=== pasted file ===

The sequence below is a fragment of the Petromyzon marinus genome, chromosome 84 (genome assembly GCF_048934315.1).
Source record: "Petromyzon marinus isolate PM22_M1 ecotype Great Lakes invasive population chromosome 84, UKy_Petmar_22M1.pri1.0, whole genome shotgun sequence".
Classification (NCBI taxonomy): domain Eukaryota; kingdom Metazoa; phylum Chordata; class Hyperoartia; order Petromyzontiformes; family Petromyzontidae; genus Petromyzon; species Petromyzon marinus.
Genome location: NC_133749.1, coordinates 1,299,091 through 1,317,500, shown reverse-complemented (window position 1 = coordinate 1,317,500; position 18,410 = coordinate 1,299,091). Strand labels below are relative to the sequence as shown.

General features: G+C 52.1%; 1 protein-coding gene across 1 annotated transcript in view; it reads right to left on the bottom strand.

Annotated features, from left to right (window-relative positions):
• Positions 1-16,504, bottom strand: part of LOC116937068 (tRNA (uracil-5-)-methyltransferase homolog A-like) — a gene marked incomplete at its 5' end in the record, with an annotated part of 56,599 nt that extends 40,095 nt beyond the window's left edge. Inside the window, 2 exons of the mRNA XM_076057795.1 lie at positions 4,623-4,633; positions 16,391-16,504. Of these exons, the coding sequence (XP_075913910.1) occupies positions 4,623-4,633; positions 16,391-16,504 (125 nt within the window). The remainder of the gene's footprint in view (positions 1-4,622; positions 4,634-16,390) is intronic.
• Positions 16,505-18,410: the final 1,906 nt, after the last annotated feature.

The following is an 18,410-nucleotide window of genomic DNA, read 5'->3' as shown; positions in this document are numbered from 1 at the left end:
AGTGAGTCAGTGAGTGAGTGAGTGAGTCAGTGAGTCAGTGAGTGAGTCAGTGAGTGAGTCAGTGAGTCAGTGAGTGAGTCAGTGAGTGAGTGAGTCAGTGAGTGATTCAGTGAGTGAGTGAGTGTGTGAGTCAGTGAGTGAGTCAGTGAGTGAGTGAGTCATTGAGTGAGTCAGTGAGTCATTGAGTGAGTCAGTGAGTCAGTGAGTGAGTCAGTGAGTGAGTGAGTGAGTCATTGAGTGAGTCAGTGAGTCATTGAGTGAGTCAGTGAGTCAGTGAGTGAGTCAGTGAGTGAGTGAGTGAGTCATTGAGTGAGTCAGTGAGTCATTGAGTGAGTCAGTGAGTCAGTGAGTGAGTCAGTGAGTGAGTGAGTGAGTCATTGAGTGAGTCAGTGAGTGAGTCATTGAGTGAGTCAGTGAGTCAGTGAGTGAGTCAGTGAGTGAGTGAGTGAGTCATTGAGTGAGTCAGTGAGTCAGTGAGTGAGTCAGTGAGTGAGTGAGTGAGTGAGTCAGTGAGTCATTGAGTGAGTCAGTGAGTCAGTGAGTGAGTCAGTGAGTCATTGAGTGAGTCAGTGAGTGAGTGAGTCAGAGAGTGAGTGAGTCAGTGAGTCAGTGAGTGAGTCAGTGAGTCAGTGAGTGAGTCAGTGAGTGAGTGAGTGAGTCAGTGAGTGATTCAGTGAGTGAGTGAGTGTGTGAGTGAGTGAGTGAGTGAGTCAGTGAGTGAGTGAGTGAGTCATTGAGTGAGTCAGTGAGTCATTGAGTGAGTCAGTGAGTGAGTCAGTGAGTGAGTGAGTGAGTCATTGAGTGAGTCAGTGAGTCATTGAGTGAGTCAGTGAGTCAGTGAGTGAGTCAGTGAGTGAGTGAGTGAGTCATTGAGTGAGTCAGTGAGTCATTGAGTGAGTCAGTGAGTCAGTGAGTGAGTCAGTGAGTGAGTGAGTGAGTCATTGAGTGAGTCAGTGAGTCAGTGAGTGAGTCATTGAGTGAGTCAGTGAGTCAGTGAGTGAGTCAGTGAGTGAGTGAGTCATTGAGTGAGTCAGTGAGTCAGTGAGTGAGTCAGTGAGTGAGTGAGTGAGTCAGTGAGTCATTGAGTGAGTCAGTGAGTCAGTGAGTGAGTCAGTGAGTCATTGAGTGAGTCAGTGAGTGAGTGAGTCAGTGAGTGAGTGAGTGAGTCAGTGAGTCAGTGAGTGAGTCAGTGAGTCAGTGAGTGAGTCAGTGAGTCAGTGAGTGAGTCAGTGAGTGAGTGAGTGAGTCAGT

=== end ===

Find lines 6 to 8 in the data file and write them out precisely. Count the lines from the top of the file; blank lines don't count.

Annotated features, from left to right (window-relative positions):
• Positions 1-16,504, bottom strand: part of LOC116937068 (tRNA (uracil-5-)-methyltransferase homolog A-like) — a gene marked incomplete at its 5' end in the record, with an annotated part of 56,599 nt that extends 40,095 nt beyond the window's left edge. Inside the window, 2 exons of the mRNA XM_076057795.1 lie at positions 4,623-4,633; positions 16,391-16,504. Of these exons, the coding sequence (XP_075913910.1) occupies positions 4,623-4,633; positions 16,391-16,504 (125 nt within the window). The remainder of the gene's footprint in view (positions 1-4,622; positions 4,634-16,390) is intronic.
• Positions 16,505-18,410: the final 1,906 nt, after the last annotated feature.